previously discussed, the D.C. Circuit’s “substantial evidence” standard
arguably raises the bar for agency deference an d, therefore, could result in more
favorable results for plaintiffs thanif they brought suitin the Ninth
Cricuit.144 Further, these types of decisions could have significant and lasting
effects on state economies.145 In Alaska, the approval of the polar bear
critical habitat designation creates a regulatory burden on oil and gas
exploartion efforts, which could adversely impact job creation and economic
growth.146 If the Ninth Circuit’s permissive approach continues to control
the review of critical habitat designationsby the NWS, the implementation
of the ESA will have little judicial oversight. 147
arguing that the population of seals was “plentiful” and that the scientific data used by the agency
was questionable in nature. Id. at 675.
139 Id. at 675. The NMFS used two distinct approaches to determine the impact of water
temperatures on seals and sea iceI.d. at 672. Their findings estimated that certain types of sea ice
would be completely eliminated by 2050.Id. at 679. An independent reviewer opined that seals
would continue to disappear. Id. at 680.
140 Plaintiff’s Petition for Writ of Certiorari, supra note 75, at 32.
141 See id. (arguing that the Jewell decision creates a dangerous precedent that allows for the
continued designations of vast regions as critical habitats, even though this may directly contradict
with Congress’ original intent in creating the ESA).
142 Forum Shopping, BLACK LAW’S DICTIONARY (10th ed. 2014). Forum shopping is defined
The practice of choosing the most favorable jurisdiction ocrourt in which a claim
might be heard. A plaintiff might engage in forum shopping for example by filing a
suit in a jurisdiction with a reputation for high jury awards or by filing several si
milar suits and keeping the one with the preferred judge.
143 See Plaintiff’s Petition for Writ of Certiorari,supra note 75 (noting that since the FWS is
based in Washington, D.C., the D.C. Circuit is next in line for the number of cases heard regarding
critical habitat designations).
144 See Otay Mesa Prop., L.P. v. U.S. Dep’t of Interior, 646 F.3d 914, 916, 918 (D.C. Cir.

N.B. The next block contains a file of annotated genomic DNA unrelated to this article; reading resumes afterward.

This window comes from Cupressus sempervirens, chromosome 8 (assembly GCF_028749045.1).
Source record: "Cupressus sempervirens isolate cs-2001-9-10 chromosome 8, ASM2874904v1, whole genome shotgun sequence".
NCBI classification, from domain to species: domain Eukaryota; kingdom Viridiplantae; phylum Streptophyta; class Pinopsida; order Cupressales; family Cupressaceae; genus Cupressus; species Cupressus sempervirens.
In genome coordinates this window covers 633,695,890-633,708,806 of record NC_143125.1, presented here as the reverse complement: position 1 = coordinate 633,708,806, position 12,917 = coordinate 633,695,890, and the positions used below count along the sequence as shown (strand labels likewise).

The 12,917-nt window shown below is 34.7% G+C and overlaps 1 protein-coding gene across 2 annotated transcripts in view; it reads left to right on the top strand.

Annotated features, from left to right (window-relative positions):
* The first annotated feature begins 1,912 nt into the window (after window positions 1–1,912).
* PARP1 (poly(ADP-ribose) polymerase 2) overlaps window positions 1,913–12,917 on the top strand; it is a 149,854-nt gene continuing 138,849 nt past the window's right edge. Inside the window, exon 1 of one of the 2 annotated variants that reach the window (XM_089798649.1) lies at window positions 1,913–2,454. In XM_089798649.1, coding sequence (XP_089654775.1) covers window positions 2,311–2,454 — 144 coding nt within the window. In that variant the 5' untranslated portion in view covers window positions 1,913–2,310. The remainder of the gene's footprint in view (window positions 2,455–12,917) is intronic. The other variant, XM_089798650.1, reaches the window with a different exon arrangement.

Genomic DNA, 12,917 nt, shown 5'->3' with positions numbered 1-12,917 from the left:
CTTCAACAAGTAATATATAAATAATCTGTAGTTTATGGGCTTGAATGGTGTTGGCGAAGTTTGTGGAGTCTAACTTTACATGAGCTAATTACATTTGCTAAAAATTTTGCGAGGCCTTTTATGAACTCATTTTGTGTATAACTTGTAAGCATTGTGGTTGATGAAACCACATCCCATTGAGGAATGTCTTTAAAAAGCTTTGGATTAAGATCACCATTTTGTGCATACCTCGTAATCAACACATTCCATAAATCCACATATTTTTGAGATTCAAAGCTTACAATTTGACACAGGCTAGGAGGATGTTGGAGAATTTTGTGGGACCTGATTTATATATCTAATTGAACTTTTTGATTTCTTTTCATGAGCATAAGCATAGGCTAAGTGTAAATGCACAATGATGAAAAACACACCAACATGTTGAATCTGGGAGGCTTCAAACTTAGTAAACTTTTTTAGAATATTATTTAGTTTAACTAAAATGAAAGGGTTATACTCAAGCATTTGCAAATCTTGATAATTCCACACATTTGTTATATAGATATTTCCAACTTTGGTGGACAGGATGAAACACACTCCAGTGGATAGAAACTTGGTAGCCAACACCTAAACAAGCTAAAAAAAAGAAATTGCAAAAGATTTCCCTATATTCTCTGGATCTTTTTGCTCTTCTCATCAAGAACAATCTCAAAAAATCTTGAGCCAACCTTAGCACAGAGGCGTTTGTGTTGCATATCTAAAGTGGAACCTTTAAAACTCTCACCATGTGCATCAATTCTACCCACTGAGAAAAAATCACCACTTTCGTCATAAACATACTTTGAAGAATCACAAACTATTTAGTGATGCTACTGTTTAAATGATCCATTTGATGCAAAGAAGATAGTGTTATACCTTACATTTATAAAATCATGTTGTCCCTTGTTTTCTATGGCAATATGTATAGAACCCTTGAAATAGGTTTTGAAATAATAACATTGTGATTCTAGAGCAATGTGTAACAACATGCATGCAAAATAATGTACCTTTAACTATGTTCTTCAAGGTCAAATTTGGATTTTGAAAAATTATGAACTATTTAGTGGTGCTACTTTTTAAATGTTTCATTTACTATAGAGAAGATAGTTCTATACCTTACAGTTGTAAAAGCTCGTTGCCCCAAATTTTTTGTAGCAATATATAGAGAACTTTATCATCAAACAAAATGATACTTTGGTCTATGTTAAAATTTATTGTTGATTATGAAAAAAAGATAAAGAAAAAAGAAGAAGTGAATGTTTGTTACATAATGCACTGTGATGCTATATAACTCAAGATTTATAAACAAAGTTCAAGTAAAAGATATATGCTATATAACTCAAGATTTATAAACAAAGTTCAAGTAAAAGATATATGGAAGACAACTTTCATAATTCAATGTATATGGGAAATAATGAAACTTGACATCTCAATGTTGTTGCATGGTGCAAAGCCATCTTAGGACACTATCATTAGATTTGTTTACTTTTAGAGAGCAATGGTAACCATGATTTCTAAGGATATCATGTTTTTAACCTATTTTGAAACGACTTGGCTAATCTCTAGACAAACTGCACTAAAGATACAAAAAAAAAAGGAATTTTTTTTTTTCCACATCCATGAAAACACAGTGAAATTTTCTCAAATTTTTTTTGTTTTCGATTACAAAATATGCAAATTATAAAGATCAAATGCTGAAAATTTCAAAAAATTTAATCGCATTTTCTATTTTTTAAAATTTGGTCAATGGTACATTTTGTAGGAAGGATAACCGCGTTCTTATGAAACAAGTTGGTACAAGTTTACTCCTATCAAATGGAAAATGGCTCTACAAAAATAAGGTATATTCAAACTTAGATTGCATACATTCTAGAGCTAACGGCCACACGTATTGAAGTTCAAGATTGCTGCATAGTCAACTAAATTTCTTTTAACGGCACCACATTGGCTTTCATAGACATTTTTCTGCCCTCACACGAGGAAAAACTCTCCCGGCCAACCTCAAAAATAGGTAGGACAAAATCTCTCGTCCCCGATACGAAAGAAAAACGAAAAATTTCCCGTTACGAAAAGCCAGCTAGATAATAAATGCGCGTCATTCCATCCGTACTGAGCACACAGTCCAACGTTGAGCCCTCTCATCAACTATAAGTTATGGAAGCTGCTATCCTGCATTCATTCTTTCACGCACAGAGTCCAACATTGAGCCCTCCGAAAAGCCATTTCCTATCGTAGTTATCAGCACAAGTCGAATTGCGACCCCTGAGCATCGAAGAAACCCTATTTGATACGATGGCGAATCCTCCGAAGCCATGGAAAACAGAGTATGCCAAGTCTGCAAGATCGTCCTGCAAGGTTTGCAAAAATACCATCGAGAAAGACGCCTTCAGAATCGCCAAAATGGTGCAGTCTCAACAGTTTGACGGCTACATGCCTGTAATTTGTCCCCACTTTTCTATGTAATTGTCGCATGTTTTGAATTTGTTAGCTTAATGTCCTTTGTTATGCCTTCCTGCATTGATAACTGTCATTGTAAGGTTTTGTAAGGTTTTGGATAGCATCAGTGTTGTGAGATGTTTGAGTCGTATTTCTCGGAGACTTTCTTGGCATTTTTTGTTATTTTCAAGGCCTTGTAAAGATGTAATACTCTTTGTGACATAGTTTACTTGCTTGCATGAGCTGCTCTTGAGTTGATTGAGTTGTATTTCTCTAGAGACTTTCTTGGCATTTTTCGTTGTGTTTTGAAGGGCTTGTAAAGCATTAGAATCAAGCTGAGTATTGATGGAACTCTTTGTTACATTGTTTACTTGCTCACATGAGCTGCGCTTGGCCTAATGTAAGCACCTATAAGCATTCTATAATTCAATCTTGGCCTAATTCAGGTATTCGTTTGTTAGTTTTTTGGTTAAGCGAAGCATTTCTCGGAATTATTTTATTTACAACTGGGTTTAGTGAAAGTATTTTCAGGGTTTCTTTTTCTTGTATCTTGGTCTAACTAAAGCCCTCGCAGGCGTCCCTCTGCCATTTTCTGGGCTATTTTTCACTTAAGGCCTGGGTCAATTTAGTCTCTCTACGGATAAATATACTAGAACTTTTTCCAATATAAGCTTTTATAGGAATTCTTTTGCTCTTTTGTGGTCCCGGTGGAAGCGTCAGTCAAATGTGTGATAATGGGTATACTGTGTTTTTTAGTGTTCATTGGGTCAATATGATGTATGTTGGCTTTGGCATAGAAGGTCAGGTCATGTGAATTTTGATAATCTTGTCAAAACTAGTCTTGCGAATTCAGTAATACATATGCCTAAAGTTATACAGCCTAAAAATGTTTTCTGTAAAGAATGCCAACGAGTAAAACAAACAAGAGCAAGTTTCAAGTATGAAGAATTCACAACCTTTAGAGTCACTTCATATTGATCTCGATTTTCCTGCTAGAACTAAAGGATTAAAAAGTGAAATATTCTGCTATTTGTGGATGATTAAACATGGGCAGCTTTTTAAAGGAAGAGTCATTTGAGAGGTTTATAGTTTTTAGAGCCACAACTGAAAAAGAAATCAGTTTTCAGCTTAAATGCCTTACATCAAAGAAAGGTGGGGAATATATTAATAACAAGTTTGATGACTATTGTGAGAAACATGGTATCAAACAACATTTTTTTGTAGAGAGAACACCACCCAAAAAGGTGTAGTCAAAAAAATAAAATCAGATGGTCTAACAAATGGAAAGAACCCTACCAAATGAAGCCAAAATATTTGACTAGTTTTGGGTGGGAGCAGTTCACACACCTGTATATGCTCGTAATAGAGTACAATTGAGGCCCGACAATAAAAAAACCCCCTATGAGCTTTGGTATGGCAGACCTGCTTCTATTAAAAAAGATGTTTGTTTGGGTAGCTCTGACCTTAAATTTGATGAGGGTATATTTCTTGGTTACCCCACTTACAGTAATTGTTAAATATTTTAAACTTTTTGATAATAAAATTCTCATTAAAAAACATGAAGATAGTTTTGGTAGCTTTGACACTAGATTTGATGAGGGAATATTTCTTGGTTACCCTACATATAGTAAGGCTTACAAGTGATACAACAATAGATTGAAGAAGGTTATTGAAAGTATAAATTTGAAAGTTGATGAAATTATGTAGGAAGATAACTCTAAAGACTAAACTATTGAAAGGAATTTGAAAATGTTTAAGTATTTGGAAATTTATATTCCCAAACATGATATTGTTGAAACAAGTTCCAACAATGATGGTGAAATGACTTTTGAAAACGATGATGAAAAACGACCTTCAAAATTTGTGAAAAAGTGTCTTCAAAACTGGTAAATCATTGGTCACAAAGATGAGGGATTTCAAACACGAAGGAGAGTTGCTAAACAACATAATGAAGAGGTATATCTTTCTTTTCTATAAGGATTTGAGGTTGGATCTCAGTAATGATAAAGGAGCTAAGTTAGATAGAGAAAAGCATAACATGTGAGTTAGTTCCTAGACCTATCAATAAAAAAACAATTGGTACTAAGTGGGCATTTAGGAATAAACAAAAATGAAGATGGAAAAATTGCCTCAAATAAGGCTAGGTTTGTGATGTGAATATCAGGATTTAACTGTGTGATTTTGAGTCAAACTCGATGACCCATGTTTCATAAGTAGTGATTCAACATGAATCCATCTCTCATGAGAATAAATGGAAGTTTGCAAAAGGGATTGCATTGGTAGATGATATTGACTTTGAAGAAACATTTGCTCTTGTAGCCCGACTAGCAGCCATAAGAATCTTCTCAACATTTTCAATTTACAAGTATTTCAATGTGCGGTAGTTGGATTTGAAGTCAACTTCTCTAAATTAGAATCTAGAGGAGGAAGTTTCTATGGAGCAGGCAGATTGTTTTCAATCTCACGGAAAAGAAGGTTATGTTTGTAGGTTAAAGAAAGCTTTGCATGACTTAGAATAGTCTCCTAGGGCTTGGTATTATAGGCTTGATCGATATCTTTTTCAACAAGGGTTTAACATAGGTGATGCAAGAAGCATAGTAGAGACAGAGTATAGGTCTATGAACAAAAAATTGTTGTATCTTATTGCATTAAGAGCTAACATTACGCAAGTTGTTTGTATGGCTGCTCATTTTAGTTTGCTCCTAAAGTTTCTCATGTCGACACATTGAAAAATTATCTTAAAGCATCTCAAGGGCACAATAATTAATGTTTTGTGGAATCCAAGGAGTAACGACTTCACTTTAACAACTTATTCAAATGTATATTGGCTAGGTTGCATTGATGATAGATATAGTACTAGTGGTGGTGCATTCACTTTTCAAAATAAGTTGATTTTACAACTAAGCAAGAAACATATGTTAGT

2011) (holding that the FWS did not provide enough scientific evidence to support a critical
haibtat designation and that the reasoning provided by the FWS was “too thin to justify the action”).
145 Plaintiff’s Petition for Writ of Certiorari,supra note 75, at 28. Other courts have rejected
the Ninth Circuit’s standard and are arguably more stringent in their review of critical habitat
designations. See Otay Mesa Prop., 646 F.3d at 916, 918–19 (holding that substantial evidence did
not support the FWS determination that property was occupied by shrimp).
146 INDUS. ECONS., INC., supra note 37, at 3-15–17.
147 Plaintiff’s Petition for Writ of Certiorari, supra note 75, at 31.
The Supreme Court will soon be able toprovide insight into the
daministration of the ESA and the deference given to agency determinations14.8
On January 22, 2018, the Court granted certiorari to acase from the Fifth
Circuit, Weyerhaeuser Co. v. United States. Fish & Wildlife Service, involving
the FWS’s designation of private Louisiana land as critical habitat for the
dusky gopher frog.149 The private land at issue, however, currently contains no
gopher frogs, and the FWS concedes that the designation could result in major
economic loss for the landowners.150 The FWS argues that the area is essential
because it could provide an important breeding site forspecies recovery in the
future.151 The Court will address the question of whether the ESAprohibits
private land as being designated for critical habitat if it is currently unoccupied
by the species.152 The Court will have an opportunity to strikea greater
balance between species preservation and economic or private interests.153
The Ninth Circuit decision in Alaska Oil & Gas Ass’n v. Jewell creates
an impermissibly broad standard in approaching critical habitat
desigantions. While the ESA was created with the intent to protect and conserve the
numerous populations of threatened species inthe United States, the Ninth
Circuit has overly broadened the scope of the FWS’s discretion. Aggrieved
parties would be wise to avoid the Ninth Circuit if they hope to find any
relief under the ESA. It is up to theother circuits to provide a framework
for answering these questions in the face of impending climate change and
continued rates of species extinction.Other circuits should avoid the broad
and lenient view taken by the Ninth Circuit that considerably undermines
the plain language of the ESA.
Preferred cite: Katherine Lee, Comment, “Bears Need Room to Roam”: The Ninth Circuit’s
Questionable Interpretation of Critical Habitat Designatio5n9, B.C. L. REV. E. SUPP. 206 (2018),
5 See Laurence M. Bogert , That's My Story and I'm Stickin' to It: Is the Best Available iS-c ence Any Available Science Under the Endangered Species Ac ,t?31 IDAHO L. REV . 85 , 86 , 90 ( 1994 ) (explaining that the Endangered Species Act (“ESA”) has been called the “most comep-r hensive piece of legislation” for species preservation by the Supreme Court and has often clashed with economic or private interests).
6 See Tenn . Valley Auth. v. Hill,437 U.S. 153 , 177 - 78 ( 1978 ) (calling attentionto how the threat to species extinction threatens our own “genetic heritage”).